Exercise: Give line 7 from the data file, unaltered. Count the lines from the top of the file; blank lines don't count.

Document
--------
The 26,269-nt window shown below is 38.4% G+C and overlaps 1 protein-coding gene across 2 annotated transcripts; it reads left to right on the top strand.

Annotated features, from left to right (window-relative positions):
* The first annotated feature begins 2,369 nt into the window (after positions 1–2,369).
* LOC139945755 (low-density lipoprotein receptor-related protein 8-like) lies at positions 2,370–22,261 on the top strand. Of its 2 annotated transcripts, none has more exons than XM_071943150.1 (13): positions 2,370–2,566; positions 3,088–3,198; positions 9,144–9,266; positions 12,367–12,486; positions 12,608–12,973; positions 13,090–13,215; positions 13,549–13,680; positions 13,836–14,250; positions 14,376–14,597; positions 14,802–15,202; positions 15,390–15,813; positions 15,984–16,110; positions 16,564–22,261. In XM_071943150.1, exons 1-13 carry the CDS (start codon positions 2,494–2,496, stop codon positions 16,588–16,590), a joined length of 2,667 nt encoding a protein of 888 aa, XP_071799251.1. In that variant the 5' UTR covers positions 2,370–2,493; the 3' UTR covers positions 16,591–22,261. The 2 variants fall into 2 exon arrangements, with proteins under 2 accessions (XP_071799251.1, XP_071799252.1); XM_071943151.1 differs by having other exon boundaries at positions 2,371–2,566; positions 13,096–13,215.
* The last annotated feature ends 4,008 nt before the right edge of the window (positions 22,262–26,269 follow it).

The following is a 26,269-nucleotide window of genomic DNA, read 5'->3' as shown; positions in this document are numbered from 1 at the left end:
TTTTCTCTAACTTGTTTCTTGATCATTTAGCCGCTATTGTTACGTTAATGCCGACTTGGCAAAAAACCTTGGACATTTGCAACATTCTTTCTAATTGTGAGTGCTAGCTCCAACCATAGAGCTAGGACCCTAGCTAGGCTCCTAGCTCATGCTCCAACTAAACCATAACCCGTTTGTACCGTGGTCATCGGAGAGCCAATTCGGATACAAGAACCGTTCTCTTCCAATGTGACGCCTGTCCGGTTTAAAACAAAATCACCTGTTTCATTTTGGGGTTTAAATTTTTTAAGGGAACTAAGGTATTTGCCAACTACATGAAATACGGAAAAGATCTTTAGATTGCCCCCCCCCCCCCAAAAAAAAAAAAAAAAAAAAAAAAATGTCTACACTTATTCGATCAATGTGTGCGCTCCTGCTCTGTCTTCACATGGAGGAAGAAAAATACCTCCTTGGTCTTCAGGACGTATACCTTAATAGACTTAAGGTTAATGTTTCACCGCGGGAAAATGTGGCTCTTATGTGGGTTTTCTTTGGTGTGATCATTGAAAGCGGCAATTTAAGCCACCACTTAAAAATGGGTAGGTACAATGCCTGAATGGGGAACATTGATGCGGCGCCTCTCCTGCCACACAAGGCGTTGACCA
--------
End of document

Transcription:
TTTTCTCTAACTTGTTTCTTGATCATTTAGCCGCTATTGTTACGTTAATGCCGACTTGGCAAAAAACCTTGGACATTTGCAACATTCTTTCTAATTGTGAGTGCTAGCTCCAACCATAGAGCTAGGACCCTAGCTAGGCTCCTAGCTCATGCTCCAACTAAACCATAACCCGTTTGTACCGTGGTCATCGGAGAGCCAATTCGGATACAAGAACCGTTCTCTTCCAATGTGACGCCTGTCCGGTTTAAAACAAAATCACCTGTTTCATTTTGGGGTTTAAATTTTTTAAGGGAACTAAGGTATTTGCCAACTACATGAAATACGGAAAAGATCTTTAGATTGCCCCCCCCCCCCCAAAAAAAAAAAAAAAAAAAAAAAAATGTCTACACTTATTCGATCAATGTGTGCGCTCCTGCTCTGTCTTCACATGGAGGAAGAAAAATACCTCCTTGGTCTTCAGGACGTATACCTTAATAGACTTAAGGTTAATGTTTCACCGCGGGAAAATGTGGCTCTTATGTGGGTTTTCTTTGGTGTGATCATTGAAAGCGGCAATTTAAGCCACCACTTAAAAATGGGTAGGTACAATGCCTGAATGGGGAACATTGATGCGGCGCCTCTCCTGCCACACAAGGCGTTGACCA